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A New Sheriff in Big D
JACK MCCALLUM
March 03, 2008
In hot pursuit of an NBA title, the Mavericks dealt for a new leader in Jason Kidd. But is he too old to tame the wild West?
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March 03, 2008

A New Sheriff In Big D

In hot pursuit of an NBA title, the Mavericks dealt for a new leader in Jason Kidd. But is he too old to tame the wild West?

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THERE'S A kind of reverse age discrimination going on in the NBA these days, which should come as no surprise in a league that allows a player who hasn't suited up in two years to be re-signed and thrown into a trade. Suddenly 35 is the new 25. The Phoenix Suns parted with 29-year-old Shawn Marion to land center Shaquille O'Neal, who turns a creaky 36 on March 6. The Cleveland Cavaliers unloaded a pair of twentysomethings (Larry Hughes, 29, and Drew Gooden, 26) to lay claim to center Ben Wallace, 33, forward Joe Smith, 32, and swingman Wally Szczerbiak, who turns 31 on March 5 (page 32). The San Antonio Spurs hoped to bolster their chances of repeating by acquiring 6'9" forward Kurt Thomas and point guard Damon Stoudamire, 35 and 34, respectively.

But no franchise has put more on the line in this Anti-Youth Movement than the Dallas Mavericks, who, a half-season after achieving the league's best record, are not only entrusting their offense to a new face but also reshaping their identity. In a seven-player swap on Feb. 19 they scraped the mold off all-but-retired forward Keith Van Horn, 32, and sent him to New Jersey with their point guard of the future, 25-year-old Devin Harris, and an energetic shot blocker, 26-year-old DeSagana Diop, to land a player who'll turn 35 before the playoffs. That the senior citizen is Jason Kidd—he of the off-the-charts basketball IQ and 99 career triple doubles—is hardly irrelevant, of course, but it doesn't diminish the stakes for Dallas. Comedy is Van Horn getting $4.3 million essentially for moving to Jersey for a couple of months, a no-show gig that would have delighted even Paulie Walnuts. No one, however, will be laughing in Big D if the trade doesn't deliver a title.

"We're out there on this one, I'll admit that," says Mavericks owner Mark Cuban, now 30 pounds and one building block lighter than he was last year at this time. The weight came off because of rehab for a hip replacement and the aerobic work he did to prepare for Dancing with the Stars; Harris went away because Dallas felt compelled to keep pace with the other dealmaking Western Conference contenders. A 6'3" blur who is a tough cover for the quickest guards, Harris is an avid charge-taker and a recognized stalwart in checking Spurs point guard Tony Parker (who, by the way, says he is overjoyed that Harris bid bon voyage to the West, even if his replacement is a slam-dunk Hall of Famer).

Still, the Mavs (37--19 and fifth in the West through Sunday) felt they needed a more vocal leader and a more seasoned playmaker, so they were willing to place the ball—and their future—in Kidd's battle-tested hands. After watching forwards Dirk Nowitzki and Josh Howard battle fiercely to get their points, the team wanted to get them easier scoring opportunities, both in the running game (in which Kidd excels) and in a half-court setting (where most playoff games are won and lost). Moreover, Kidd's size (6'4", 210 pounds) and intensity make the team stronger and more versatile on defense, and thus better equipped for switching on the perimeter.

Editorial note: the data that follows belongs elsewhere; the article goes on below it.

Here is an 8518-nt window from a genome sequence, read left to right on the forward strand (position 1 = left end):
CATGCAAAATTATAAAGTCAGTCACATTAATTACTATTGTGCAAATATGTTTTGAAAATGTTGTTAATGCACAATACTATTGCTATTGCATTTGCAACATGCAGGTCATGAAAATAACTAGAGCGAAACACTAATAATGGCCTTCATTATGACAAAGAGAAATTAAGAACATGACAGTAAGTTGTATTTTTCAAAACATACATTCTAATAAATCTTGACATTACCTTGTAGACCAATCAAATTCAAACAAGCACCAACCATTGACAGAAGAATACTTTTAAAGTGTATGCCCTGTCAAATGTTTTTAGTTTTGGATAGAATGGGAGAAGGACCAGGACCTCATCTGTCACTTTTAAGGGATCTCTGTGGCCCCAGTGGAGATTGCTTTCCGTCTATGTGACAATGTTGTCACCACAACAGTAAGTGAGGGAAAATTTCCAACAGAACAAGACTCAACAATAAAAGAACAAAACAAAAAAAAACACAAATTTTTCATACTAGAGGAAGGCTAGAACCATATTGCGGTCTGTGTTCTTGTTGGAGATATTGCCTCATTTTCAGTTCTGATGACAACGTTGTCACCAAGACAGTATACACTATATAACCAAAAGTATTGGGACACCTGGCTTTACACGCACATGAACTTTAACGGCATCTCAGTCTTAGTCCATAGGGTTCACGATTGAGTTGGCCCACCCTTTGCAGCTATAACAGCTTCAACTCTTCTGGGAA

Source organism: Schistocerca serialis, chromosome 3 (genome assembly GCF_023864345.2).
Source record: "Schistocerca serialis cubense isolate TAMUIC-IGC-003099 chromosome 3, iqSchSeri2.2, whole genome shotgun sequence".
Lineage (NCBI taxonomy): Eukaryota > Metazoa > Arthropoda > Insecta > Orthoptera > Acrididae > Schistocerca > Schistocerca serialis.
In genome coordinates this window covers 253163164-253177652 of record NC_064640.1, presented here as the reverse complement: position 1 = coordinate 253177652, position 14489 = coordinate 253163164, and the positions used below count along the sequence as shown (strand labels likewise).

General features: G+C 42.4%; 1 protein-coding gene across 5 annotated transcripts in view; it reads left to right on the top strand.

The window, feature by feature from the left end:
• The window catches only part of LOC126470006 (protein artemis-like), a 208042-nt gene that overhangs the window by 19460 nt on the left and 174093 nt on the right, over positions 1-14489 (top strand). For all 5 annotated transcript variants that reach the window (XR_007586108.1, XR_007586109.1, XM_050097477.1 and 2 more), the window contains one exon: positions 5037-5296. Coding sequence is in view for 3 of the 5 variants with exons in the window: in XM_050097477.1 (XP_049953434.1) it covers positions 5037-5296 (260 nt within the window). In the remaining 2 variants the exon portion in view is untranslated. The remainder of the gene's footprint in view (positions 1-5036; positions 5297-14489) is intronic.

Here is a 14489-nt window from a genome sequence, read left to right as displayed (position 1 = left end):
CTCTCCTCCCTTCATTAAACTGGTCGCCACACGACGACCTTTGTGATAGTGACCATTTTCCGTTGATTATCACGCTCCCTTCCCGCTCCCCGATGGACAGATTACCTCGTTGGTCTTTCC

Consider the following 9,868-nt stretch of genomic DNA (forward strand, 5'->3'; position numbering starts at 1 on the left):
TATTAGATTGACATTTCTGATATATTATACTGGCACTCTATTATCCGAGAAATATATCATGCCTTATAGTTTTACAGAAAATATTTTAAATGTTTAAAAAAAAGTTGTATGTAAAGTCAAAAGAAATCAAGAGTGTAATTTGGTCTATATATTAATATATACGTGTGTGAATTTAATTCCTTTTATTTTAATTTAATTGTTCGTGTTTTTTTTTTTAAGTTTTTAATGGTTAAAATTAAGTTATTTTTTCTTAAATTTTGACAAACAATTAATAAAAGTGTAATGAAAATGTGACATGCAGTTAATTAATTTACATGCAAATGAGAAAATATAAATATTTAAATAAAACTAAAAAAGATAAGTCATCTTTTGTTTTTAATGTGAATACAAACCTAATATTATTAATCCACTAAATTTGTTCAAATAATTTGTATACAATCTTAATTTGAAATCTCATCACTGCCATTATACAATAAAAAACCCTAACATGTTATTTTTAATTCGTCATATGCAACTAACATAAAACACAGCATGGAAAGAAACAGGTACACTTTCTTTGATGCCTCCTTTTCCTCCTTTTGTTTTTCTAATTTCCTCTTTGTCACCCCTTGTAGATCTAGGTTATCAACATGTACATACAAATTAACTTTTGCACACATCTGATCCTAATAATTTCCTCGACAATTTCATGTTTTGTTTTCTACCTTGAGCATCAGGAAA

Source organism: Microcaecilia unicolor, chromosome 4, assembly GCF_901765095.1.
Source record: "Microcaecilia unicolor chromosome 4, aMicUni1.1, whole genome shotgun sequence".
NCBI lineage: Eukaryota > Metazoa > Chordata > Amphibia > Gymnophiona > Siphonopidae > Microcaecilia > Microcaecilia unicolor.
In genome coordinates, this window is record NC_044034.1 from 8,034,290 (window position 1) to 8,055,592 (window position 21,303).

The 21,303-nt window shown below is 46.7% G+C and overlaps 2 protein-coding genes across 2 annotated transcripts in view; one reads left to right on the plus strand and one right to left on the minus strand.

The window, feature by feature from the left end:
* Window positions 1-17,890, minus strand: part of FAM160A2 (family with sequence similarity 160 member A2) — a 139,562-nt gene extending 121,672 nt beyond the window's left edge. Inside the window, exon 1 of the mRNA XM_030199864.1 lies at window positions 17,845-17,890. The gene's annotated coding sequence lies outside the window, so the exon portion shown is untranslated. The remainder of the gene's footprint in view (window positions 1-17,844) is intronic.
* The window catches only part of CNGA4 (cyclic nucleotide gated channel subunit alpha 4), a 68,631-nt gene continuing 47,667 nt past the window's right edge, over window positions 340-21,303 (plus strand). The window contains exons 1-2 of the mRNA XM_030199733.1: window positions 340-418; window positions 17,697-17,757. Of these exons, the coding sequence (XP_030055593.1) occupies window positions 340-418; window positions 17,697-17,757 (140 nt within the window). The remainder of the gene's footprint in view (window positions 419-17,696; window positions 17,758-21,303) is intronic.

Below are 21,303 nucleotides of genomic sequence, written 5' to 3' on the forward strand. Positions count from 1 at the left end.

"This is the biggest hit [financially] I've taken on a single trade ever," Cuban said last week. "Nothing even within shouting distance." He rubbed his face with a towel after a one-hour aerobics workout at the team's hotel. "But if I wanted to play it safe," he added with a smile, "I wouldn't be in sports."

INTEGRATING KIDD with two months to go in the regular season is a more delicate matter than, say, integrating O'Neal, a third or fourth option for the Suns whose acquisition had more to do with bolstering their defense. But Kidd has made the transition once before. Drafted by Dallas with the second pick in 1994, he was sent to Phoenix in December '96 in a package for Sam Cassell, Michael Finley and A.C. Green. The Suns were 8--19 when Kidd arrived and went 32--23 thereafter, though they never reached contender status before Kidd was dealt to New Jersey in the summer of 2001.

The Mavs weren't exactly in bad straits before the deal, but they were running in place, and few players have more ways to jump-start a team than Kidd. The hoariest of hoops chestnuts—he doesn't have to score to be effective—seemingly was coined for him. Consider some of the things he did last Friday night in Dallas's 98--83 win over the Grizzlies in Memphis:

• On a routine first-quarter foray up the court, Kidd noticed that Grizzlies point guard Mike Conley Jr. was lollygagging with his dribble. So Kidd rushed to meet him, bodying up on Conley near midcourt and causing an eight-second violation (which, alas, went uncalled).

• In the second quarter Memphis forward Hakim Warrick seemingly had a clear path to the basket, but Kidd suddenly materialized and knocked him off-balance with a hard shot to the arm; Warrick missed both free throws. (Kidd manages to be physical without being considered dirty.)

• Minutes later Kidd noticed backcourt mate Jason Terry streaking to the basket from the right side. He whiplashed a one-bounce pass that never rose more than a foot above the floor and landed directly in Terry's hands for a layup.

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